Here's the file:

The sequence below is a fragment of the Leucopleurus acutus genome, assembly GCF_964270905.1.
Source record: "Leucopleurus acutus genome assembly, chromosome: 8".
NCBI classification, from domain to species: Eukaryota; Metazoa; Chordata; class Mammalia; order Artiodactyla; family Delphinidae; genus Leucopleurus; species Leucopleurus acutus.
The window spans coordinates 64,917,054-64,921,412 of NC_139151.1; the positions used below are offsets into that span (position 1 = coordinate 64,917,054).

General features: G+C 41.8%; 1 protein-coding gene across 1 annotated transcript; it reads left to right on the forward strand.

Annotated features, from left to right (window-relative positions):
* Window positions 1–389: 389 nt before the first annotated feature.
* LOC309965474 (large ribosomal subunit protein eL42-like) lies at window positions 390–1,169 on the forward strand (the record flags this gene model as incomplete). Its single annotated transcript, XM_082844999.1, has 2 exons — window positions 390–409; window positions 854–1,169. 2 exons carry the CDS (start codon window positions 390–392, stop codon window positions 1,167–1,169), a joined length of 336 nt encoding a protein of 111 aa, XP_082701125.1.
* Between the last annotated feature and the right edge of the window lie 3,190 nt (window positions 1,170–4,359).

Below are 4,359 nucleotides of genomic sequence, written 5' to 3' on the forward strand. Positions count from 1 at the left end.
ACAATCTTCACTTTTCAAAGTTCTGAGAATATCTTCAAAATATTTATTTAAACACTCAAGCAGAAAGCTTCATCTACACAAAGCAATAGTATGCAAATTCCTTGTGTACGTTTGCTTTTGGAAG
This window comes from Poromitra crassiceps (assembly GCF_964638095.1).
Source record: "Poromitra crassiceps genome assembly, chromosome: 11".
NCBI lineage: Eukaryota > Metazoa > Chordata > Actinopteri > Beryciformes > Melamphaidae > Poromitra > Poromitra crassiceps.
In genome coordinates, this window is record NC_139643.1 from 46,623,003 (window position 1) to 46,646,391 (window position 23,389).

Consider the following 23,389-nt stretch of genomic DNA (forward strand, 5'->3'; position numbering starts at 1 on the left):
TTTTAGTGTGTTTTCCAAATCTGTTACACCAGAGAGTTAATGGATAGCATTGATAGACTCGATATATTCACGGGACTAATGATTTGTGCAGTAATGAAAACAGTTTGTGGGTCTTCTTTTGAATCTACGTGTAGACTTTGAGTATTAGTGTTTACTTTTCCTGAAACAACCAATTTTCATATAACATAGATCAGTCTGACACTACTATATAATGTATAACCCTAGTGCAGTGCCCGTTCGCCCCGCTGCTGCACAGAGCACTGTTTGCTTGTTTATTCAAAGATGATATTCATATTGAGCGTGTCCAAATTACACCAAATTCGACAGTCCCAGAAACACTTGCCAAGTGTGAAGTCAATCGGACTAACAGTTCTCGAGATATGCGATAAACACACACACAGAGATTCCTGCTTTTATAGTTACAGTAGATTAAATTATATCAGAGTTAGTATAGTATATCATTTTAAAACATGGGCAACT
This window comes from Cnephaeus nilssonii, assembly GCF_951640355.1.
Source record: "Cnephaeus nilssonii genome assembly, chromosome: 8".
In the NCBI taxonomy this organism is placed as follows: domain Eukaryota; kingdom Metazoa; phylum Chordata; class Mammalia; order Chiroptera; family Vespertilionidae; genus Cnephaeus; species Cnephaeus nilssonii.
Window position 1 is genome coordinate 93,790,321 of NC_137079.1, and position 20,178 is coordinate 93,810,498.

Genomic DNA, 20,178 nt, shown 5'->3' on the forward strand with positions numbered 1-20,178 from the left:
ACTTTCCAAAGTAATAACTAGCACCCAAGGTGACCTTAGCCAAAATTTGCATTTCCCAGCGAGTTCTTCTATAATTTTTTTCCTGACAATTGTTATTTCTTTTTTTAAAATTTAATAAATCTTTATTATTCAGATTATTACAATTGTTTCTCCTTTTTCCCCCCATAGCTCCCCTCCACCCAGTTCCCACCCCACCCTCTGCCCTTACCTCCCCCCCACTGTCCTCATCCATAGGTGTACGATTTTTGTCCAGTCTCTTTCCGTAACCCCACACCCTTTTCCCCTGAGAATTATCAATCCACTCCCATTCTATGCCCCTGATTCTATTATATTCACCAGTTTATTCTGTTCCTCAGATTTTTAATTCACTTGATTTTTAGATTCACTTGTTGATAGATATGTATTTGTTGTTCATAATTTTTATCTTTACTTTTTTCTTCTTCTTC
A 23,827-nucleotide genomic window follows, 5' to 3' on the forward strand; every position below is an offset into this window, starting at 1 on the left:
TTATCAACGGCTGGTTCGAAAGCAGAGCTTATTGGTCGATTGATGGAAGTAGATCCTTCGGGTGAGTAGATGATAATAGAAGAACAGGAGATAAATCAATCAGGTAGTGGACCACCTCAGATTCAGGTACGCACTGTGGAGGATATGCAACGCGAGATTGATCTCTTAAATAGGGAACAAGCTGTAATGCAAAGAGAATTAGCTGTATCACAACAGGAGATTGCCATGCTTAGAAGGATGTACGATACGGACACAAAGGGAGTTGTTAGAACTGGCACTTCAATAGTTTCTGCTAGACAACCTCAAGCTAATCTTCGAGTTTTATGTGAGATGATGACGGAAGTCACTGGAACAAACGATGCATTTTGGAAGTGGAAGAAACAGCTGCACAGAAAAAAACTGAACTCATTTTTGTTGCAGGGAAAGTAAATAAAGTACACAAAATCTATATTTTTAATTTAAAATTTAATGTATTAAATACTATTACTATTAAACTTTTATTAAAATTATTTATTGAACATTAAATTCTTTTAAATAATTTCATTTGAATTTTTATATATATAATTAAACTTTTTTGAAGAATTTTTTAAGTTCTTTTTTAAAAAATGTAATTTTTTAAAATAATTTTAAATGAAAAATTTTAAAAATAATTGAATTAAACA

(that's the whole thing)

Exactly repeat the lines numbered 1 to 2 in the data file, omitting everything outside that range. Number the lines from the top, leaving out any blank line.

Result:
The sequence below is a fragment of the Leucopleurus acutus genome, assembly GCF_964270905.1.
Source record: "Leucopleurus acutus genome assembly, chromosome: 8".